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  February 11, 2016

Historian Says Additional Baltimore Confederate Statues Should be Removed


James W. Loewen argues confederate monument commission which recommended to remove two statues did not go far enough, and even overlooked confederate memorials that should also be removed
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transcript

Historian Says Additional Baltimore Confederate Statues Should be RemovedTAYA GRAHAM, TRNN: This is Taya Graham reporting for the Real News Network in Baltimore City, Maryland.

In 1941, this statue was built to honor Confederate soldier Sidney Lanier. Although it represents another symbol of neo-Confederate sympathies, it wasn't even discussed by the committee tasked with deciding the fate of these monuments. We spoke with historian James Loewen about this oversight.

We first encountered Loewen during the hearings of a commission appointed by Mayor Stephanie Rawlings-Blake as it debated what to do with four Confederate statues concentrated in the city's majority white neighborhoods last Fall. The commission decided to remove two: a monument to Roger B. Taney, the architect of the Dred Scott decision, in Baltimore's Mount Vernon neighborhood, and a statue depicting the battlefield meeting between Confederate generals Stonewall Jackson and Robert E. Lee in Wyman Park. But others remain, and some are simply overlooked.

Which is why we sat down with Loewen, to get more details on the historic context of the memorials that dot a majority black city, and the neo-Confederate movement in the early 20th century that used Confederate symbols to promote both legal segregation and codified racism against the state's African-American population.

JAMES LOEWEN: Everyone has ancestors, and Maryland did have a bunch of Confederate sympathizers during the Civil War who even joined the Confederate army, and they had to go to Virginia to do so. People who were descendants from those folks, they don't want to think badly of their own ancestors. None of us do. So the idea that their ancestors, in fact, were seceding on behalf of slavery, which is true, is hard for them to agree with, hard to--and so they do all kinds of things to convert it to anything but slavery. We might call it ABS. The Confederacy was about states' rights. No, the Confederacy was about tariffs and taxes. No. the Confederacy, in fact, was, literally, treason on behalf of slavery. We need to face that.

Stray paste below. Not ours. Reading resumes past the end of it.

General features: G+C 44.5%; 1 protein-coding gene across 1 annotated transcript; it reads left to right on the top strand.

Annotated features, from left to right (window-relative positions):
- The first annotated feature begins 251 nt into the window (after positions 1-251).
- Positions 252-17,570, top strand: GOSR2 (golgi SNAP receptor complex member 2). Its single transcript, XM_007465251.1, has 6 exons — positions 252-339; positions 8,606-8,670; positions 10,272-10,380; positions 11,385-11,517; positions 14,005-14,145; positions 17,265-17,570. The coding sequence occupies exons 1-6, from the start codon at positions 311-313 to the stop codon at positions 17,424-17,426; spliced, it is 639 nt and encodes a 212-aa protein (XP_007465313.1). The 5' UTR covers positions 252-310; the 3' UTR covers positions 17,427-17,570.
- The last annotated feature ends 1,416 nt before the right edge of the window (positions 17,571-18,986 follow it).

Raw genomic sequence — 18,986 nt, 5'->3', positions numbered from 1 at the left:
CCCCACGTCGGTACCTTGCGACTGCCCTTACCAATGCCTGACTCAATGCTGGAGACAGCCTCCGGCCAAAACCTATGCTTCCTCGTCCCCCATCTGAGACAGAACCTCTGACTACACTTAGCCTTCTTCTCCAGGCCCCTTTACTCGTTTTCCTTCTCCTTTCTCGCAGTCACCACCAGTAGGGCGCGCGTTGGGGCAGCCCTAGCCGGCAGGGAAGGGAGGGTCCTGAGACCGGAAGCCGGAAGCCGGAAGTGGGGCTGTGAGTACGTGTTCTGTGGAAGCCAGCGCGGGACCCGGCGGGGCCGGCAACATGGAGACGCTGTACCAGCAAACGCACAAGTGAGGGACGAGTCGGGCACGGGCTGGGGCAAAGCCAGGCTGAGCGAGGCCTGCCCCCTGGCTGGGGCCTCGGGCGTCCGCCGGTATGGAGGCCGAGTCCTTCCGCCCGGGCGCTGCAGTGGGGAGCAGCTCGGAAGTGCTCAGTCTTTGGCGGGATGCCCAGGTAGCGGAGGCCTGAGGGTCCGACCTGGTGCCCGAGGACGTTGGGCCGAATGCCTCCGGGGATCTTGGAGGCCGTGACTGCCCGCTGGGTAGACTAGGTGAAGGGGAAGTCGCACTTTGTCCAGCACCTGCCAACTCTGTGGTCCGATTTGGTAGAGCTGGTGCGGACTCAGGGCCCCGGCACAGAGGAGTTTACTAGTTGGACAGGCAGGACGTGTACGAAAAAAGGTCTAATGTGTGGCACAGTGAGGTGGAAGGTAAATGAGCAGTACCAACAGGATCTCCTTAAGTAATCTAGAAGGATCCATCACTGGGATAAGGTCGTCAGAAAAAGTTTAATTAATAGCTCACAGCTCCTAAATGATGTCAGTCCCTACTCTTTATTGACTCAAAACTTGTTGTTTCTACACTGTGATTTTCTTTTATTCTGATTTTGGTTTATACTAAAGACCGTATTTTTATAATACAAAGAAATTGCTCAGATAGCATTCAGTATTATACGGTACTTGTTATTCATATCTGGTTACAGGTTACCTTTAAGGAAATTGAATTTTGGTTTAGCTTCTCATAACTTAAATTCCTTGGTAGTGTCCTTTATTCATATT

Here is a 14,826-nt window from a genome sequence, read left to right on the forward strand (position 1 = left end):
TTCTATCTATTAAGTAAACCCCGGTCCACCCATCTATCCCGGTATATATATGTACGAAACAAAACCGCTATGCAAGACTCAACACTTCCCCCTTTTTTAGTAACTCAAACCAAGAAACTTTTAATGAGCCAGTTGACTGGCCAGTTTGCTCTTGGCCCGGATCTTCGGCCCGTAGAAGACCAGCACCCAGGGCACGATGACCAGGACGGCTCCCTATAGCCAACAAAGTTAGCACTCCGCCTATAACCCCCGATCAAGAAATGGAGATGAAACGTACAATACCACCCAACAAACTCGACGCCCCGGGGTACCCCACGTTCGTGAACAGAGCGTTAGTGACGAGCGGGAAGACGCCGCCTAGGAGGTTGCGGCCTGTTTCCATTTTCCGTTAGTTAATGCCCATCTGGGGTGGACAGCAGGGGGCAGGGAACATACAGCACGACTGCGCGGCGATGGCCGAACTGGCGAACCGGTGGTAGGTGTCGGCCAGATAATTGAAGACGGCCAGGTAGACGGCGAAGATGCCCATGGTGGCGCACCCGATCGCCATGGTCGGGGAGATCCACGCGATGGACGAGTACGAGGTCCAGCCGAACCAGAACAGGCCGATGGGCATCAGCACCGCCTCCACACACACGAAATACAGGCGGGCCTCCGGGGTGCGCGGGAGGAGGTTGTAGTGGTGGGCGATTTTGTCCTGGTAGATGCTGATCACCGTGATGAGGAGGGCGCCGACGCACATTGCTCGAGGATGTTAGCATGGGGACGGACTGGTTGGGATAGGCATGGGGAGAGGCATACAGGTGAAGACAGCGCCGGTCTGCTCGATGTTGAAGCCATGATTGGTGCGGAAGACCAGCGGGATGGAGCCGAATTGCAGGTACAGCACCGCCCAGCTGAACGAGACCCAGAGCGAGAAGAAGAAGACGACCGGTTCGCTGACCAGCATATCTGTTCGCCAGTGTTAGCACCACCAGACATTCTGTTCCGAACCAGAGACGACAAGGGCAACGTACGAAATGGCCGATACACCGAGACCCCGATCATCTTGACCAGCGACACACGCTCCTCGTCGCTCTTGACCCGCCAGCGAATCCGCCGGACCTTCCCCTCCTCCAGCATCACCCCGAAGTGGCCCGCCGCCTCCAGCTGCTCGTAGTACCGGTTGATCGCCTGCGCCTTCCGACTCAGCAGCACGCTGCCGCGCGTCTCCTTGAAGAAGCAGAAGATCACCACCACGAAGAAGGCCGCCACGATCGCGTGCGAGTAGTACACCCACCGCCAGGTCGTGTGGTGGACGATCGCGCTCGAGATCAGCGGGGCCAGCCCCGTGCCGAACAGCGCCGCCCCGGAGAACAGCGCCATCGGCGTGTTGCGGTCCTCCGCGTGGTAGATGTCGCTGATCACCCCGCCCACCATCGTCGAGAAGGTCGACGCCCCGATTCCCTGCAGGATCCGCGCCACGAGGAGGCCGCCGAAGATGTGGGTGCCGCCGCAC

Between 1890 and about 1940--this was a very racist period in American history. It's called the nadir of race relations. During that period, most white folks didn't care about race relations anyway, even Northern white folks. Quasi-slavery had been reimposed in the South. Black folks were being removed from the voting rolls, they were being removed from being jurors. Being put back into second-class citizenship. It's a terrible time to be black. Well, even white folks who didn't have any Southern connections, like most Maryland people, didn't put up a fuss.

And when all these Confederate monuments go up, right in that period. one of the key things that happened during this nadir of race relations is the attempt at complete segregation of American cities. And you're right, Baltimore was a leader, and then Louisville, and a lot of these cities that were kind of on the borderline. St. Louis. They passed these laws which stated if you're black you can't move into a majority white block. If you're white--just to be fair--you can't move into a majority black block. Well, pretty soon, of course, almost every property changes hands. People move, people die. Houses get sold. This would have the immediate impact of converting the city into an apartheid city. You'd have black blocks and you'd have white blocks, period.